Optimal contrast dose determined for spotting liver lesions

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 - cancer, oncology

For the assessment of hypervascular hepatocellular carcinoma (HCC), the optimal iodine dose of contrast material for hepatic arterial-dominant phase (HAP) imaging has been shown to be between 567-647 mgl/kg, according to a study published in the September issue of Academic Radiology.

Authors Tomoaki Ichikawa, MD, of the University of Yamanashi, Japan, and colleagues also found the recommended iodine dose for hepatic parenchymal phase (HPP) imaging to be 572 mgl/kg.

“[B]ased on such results, radiologists should recognize that the optimal dose of contrast material required for HAP and HPP imaging may differ and HAP imaging may require more dose of contrast material than HPP imaging,” wrote the authors. “Specifically, the optimal dose of contrast material for HPP imaging may be insufficient and may correspond to the only minimally accepted dose of contrast material for HAP imaging.”

The study was the first large-scale, multicenter, prospective trial to determine optimal contrast dose for evaluating hypervascular HCC with multiphasic contrast-enhanced CT imaging of the liver. Ichikawa and colleagues included 348 patients with hypervascular HCC from 77 hospitals. The tumor-to-liver contrast (TLC) of HAP images was assessed qualitatively and quantitatively.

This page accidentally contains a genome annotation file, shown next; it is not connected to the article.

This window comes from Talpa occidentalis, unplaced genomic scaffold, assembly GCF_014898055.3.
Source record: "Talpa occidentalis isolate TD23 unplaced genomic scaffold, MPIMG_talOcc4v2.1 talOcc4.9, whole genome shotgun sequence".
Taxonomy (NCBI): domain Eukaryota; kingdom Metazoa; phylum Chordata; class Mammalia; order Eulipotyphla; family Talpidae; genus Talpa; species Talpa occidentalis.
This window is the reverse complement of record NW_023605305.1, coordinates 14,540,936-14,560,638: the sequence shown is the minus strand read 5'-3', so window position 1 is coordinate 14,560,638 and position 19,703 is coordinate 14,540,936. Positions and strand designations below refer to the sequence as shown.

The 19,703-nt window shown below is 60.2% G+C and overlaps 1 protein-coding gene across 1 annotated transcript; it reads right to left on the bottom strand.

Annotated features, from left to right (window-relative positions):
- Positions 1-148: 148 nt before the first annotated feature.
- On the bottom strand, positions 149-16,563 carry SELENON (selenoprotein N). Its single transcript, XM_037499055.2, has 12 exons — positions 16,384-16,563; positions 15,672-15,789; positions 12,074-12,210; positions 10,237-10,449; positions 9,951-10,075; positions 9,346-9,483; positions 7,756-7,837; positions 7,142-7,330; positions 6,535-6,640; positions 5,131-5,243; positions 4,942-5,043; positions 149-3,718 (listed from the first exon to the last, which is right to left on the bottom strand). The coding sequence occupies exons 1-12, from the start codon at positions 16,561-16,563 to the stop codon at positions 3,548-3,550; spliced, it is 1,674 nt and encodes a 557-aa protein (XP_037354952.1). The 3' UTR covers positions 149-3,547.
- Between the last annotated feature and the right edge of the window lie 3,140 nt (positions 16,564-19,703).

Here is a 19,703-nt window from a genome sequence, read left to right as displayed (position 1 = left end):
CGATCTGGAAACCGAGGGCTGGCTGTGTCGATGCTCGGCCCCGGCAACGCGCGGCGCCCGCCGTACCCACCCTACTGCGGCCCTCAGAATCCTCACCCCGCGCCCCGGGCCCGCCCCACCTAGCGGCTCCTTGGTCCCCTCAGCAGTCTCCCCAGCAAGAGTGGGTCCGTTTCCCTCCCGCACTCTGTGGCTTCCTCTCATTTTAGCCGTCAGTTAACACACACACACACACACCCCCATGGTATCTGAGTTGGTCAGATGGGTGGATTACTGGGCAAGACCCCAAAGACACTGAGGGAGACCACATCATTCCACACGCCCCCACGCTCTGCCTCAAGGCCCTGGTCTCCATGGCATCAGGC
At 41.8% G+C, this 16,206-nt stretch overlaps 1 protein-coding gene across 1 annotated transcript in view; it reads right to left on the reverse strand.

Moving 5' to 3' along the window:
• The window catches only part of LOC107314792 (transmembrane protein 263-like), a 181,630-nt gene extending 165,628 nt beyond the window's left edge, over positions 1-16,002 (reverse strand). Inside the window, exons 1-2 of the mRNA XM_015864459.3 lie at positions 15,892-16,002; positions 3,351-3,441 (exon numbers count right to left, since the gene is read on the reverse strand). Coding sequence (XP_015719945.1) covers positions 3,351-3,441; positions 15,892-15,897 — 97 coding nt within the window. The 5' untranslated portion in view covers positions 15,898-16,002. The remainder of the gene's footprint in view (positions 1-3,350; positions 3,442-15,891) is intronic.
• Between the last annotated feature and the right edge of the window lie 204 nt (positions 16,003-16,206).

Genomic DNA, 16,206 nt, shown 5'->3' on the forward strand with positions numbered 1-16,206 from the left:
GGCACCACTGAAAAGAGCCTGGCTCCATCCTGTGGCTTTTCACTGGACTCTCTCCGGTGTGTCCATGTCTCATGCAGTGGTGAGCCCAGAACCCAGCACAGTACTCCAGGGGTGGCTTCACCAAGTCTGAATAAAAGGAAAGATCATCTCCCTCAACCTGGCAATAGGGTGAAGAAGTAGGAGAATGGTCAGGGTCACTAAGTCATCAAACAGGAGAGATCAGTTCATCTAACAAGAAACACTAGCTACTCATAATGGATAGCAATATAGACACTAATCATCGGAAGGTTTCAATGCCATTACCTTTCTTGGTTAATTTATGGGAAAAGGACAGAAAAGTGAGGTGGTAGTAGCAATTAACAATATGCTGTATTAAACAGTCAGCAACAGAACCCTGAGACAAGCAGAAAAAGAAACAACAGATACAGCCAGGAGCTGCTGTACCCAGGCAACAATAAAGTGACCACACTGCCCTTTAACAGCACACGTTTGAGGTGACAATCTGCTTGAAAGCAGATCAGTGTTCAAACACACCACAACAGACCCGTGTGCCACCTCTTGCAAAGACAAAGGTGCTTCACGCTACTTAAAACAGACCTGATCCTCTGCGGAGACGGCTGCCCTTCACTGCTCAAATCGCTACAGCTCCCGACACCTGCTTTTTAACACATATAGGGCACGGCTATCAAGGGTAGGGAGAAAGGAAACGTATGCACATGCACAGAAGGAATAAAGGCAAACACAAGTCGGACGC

There was good correlation between the qualitative and quantitative assessments of TLC, with the recommended iodine dose for HAP imaging in the range of 567-647 mgl/kg, according to the authors. Ichikawa and colleagues pegged the minimal and sufficient quantitative TLC as the CT values corresponding to the median and 75 percentile of the images qualitatively rated “good,” respectively. The recommended dose was estimated by the relationship between iodine and quantitative TLC.

“It is only natural that the optimal dose of contrast material may be different for HAP and HPP imaging because target lesions to be evaluated and mechanisms to obtain required lesion-to-liver image contrasts are quite different,” wrote the authors.

The authors added that their study design was particularly well-suited to minimize bias by including a large number of nonacademic general hospitals with a small number of patients enrolled from each.